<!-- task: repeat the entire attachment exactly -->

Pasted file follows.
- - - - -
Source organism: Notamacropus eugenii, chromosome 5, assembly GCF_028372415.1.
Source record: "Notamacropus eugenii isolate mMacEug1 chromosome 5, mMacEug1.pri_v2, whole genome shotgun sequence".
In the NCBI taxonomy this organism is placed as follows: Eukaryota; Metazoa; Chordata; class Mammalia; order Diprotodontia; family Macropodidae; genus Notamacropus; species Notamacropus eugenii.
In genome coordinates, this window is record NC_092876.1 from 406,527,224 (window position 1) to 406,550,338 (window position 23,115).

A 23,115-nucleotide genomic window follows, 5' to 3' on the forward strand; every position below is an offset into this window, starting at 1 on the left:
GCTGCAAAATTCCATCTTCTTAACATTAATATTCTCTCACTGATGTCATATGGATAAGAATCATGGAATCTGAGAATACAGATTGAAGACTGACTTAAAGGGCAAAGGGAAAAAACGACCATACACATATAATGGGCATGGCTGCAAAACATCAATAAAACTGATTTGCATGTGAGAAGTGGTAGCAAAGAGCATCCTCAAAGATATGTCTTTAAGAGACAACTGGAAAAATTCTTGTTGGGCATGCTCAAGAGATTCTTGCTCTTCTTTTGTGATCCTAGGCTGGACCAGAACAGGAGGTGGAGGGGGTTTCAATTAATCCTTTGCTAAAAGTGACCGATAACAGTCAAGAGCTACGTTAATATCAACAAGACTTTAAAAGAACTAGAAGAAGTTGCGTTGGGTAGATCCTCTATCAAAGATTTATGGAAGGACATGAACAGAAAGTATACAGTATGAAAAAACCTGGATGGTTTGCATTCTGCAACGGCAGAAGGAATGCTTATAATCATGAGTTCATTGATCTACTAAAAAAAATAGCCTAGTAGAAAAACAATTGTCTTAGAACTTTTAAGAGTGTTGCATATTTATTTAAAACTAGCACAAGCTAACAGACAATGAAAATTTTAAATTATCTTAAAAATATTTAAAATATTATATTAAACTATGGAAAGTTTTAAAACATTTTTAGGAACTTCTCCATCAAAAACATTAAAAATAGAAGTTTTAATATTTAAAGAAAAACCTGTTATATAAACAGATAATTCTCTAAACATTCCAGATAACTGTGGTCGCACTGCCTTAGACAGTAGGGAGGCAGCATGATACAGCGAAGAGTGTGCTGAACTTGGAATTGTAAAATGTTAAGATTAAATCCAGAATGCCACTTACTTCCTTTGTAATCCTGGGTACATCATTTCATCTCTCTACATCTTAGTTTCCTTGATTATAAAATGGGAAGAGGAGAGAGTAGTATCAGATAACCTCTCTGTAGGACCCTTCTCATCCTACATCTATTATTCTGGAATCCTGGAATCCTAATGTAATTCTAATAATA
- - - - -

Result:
Source organism: Notamacropus eugenii, chromosome 5, assembly GCF_028372415.1.
Source record: "Notamacropus eugenii isolate mMacEug1 chromosome 5, mMacEug1.pri_v2, whole genome shotgun sequence".
In the NCBI taxonomy this organism is placed as follows: Eukaryota; Metazoa; Chordata; class Mammalia; order Diprotodontia; family Macropodidae; genus Notamacropus; species Notamacropus eugenii.
In genome coordinates, this window is record NC_092876.1 from 406,527,224 (window position 1) to 406,550,338 (window position 23,115).

A 23,115-nucleotide genomic window follows, 5' to 3' on the forward strand; every position below is an offset into this window, starting at 1 on the left:
GCTGCAAAATTCCATCTTCTTAACATTAATATTCTCTCACTGATGTCATATGGATAAGAATCATGGAATCTGAGAATACAGATTGAAGACTGACTTAAAGGGCAAAGGGAAAAAACGACCATACACATATAATGGGCATGGCTGCAAAACATCAATAAAACTGATTTGCATGTGAGAAGTGGTAGCAAAGAGCATCCTCAAAGATATGTCTTTAAGAGACAACTGGAAAAATTCTTGTTGGGCATGCTCAAGAGATTCTTGCTCTTCTTTTGTGATCCTAGGCTGGACCAGAACAGGAGGTGGAGGGGGTTTCAATTAATCCTTTGCTAAAAGTGACCGATAACAGTCAAGAGCTACGTTAATATCAACAAGACTTTAAAAGAACTAGAAGAAGTTGCGTTGGGTAGATCCTCTATCAAAGATTTATGGAAGGACATGAACAGAAAGTATACAGTATGAAAAAACCTGGATGGTTTGCATTCTGCAACGGCAGAAGGAATGCTTATAATCATGAGTTCATTGATCTACTAAAAAAAATAGCCTAGTAGAAAAACAATTGTCTTAGAACTTTTAAGAGTGTTGCATATTTATTTAAAACTAGCACAAGCTAACAGACAATGAAAATTTTAAATTATCTTAAAAATATTTAAAATATTATATTAAACTATGGAAAGTTTTAAAACATTTTTAGGAACTTCTCCATCAAAAACATTAAAAATAGAAGTTTTAATATTTAAAGAAAAACCTGTTATATAAACAGATAATTCTCTAAACATTCCAGATAACTGTGGTCGCACTGCCTTAGACAGTAGGGAGGCAGCATGATACAGCGAAGAGTGTGCTGAACTTGGAATTGTAAAATGTTAAGATTAAATCCAGAATGCCACTTACTTCCTTTGTAATCCTGGGTACATCATTTCATCTCTCTACATCTTAGTTTCCTTGATTATAAAATGGGAAGAGGAGAGAGTAGTATCAGATAACCTCTCTGTAGGACCCTTCTCATCCTACATCTATTATTCTGGAATCCTGGAATCCTAATGTAATTCTAATAATA